But the music, as cool as it is, isn’t hanging out there on its own; the lyrics have a pungent bite as well. Mastodon are on a mission here, paying tribute to long time friend and manager Nick John, who died in 2018. Is the narrative here, kicking off with the vicious opener “Pain With An Anchor” and concluding with the epic “Gigantum,” a journey through the stages of grief? A depiction of dying from the inside out? Or yet another meditation on existence and mortality (for which I’ve proved a sucker time and again in the age of COVID-19)? Your mileage may vary with your interpretation — but boy, do Sanders, Hinds, Dallor and Kelliher bring the goods. The rage of “Sickle and Peace,” the devastated sorrow of “Teardrinker,” the desperate struggle of “Pushing the Tides” — all of it hits home. If you’re not cathartically drained after a listen to Hushed and Grim, you haven’t been paying attention.

As I think I’ve mentioned before, I’m not a big prog-metal head — but when it’s prog-metal as good as Mastodon, I surrender willingly. Check out Hushed and Grim for yourself below — and definitely catch them live if they come to your town! (I did back in 2015, and my ears might still be ringing.)

— Rick Krueger

Metal Mondays: Iran’s Artamene Give Protest Rock a Whole New Meaning

Artamene_ZigguratArtamene, Ziggurat, 2021
Tracks: Infinite Escape (5:27), Fear of Darkness (4:11), Heavy Motion (3:55), Mayhem (3:51), Shining Black (5:24), Inshushinak (6:01), Rain of Paradise (2:56), Petrichor (5:39)

Persecution is still disgustingly widespread in the world today. There are millions of people in countries across the globe who face imprisonment, torture, and death for their religious beliefs, their ethnicity, political beliefs… the list could go on. Iran is one such country. America has experienced childish backlash against heavy metal (Tipper Gore and her Parents Music Resource Center in the 1980s as one example) in the past, but American musicians have never feared imprisonment just for making and performing metal music. This threat is real for Iranian metal musicians, and Artamene wants the rest of the world to know that awful truth.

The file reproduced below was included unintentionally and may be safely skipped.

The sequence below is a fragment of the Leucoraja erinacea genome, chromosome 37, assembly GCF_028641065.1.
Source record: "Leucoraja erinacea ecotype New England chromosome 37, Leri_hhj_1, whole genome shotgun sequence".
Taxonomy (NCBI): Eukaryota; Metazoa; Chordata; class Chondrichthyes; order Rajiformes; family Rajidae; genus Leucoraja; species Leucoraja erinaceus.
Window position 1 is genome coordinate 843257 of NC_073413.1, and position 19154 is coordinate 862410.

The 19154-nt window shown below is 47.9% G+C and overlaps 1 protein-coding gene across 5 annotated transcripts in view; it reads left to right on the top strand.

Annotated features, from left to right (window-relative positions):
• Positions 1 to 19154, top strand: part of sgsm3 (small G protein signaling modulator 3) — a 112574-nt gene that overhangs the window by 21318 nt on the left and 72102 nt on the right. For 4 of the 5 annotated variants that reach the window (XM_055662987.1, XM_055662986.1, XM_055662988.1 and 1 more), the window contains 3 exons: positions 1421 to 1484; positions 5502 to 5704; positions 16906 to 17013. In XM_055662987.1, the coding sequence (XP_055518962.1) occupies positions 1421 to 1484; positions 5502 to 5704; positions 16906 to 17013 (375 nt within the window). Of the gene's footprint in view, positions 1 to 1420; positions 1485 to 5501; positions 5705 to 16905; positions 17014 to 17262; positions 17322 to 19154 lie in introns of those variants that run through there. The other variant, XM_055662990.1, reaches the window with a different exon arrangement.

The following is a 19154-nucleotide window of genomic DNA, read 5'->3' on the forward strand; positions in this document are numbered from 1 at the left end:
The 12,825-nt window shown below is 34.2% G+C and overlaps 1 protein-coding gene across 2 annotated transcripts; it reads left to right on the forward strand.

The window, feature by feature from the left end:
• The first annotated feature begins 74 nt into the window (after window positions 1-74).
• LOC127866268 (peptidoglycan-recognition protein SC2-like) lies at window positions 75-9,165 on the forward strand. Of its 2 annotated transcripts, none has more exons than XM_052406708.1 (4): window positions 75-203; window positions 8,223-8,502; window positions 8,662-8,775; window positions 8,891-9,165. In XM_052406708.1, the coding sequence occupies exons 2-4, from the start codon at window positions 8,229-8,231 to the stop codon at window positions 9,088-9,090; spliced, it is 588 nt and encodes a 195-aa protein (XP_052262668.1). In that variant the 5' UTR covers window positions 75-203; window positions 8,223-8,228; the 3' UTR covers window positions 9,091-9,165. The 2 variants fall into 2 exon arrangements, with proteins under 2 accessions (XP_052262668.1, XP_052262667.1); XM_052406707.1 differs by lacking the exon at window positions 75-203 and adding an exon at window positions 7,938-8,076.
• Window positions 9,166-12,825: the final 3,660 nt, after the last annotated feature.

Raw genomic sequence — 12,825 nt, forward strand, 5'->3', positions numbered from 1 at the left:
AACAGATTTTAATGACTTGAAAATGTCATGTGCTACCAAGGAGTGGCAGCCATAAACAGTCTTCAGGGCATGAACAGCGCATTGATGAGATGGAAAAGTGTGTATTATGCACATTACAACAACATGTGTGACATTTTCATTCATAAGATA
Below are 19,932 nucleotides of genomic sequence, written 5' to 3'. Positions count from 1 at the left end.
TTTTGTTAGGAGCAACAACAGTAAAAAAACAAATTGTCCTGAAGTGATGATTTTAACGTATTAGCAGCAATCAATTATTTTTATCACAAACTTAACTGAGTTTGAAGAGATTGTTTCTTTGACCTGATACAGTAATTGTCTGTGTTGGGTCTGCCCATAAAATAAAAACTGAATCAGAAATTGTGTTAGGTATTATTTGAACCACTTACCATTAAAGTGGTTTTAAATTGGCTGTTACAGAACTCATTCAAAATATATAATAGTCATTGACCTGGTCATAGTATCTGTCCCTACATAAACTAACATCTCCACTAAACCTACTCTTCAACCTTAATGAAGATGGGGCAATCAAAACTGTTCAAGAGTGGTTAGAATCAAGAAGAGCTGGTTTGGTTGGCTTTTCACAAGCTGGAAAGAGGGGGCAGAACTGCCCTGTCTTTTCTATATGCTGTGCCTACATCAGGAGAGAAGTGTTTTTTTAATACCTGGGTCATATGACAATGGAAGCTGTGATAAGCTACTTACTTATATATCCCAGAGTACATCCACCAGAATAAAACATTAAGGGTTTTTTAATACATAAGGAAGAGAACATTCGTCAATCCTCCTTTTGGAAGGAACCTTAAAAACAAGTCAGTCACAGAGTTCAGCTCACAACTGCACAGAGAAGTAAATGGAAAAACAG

Artamene was formed in Iran in 2017 by brothers Pedram (lead guitar) and Pooya Shitrah (drums) along with Soheil Avakh (vocals) and Ali Karimi (rhythm guitar). Their album, Ziggurat, also features Yahya Rahmani on bass. Pedram and Pooya grew up listening to and playing metal with each other, and they decided to form Artamene. The problem is the Iranian government thinks metal is inherently Satanic, and they have thrown bands in jail for making metal. Members of the bands Confess and Arsames have been sentenced to prison on charges of “Satanism,” although thankfully the musicians were able to escape the country. 

I don’t hear anything Satanic on Artamene’s Ziggurat, so hopefully the band will be safe from those accusations. They are allowed to play live concerts, although the behavior of the audience is strictly regulated by the government. They actually get 200-500 people at their concerts.  

Artamene_Live

The music itself is quite good. There are a lot of thrash metal elements, but there are also some more atmospheric metal moments and certainly progressive flares. Thrash metal in general often has a lot of progressive metal elements, minus the keyboards usually. On Ziggurat there are heavy distorted guitars, clean solos, and clean rhythm sections. The bass is clear, heavy, and distinct throughout. It shines in the mix. The drums are intricate and pounding with a prominent double kick, reminding me of the brilliant Gene Hoglan (Strapping Young Lad, Testament). 

The vocals are heavy and distorted, but they’re not black metal vocals. Thrash tends to have its own sort of yelled distorted vocals, along with cleans. Avakh’s vocals follow that trend, and his voice works very well with the music. It helps that the lyrics are in English. At times Avakh’s voice reminds me of M. Shadows from Avenged Sevenfold. 

https://youtu.be/YqT2DnTQi0A

Continue reading “Metal Mondays: Iran’s Artamene Give Protest Rock a Whole New Meaning”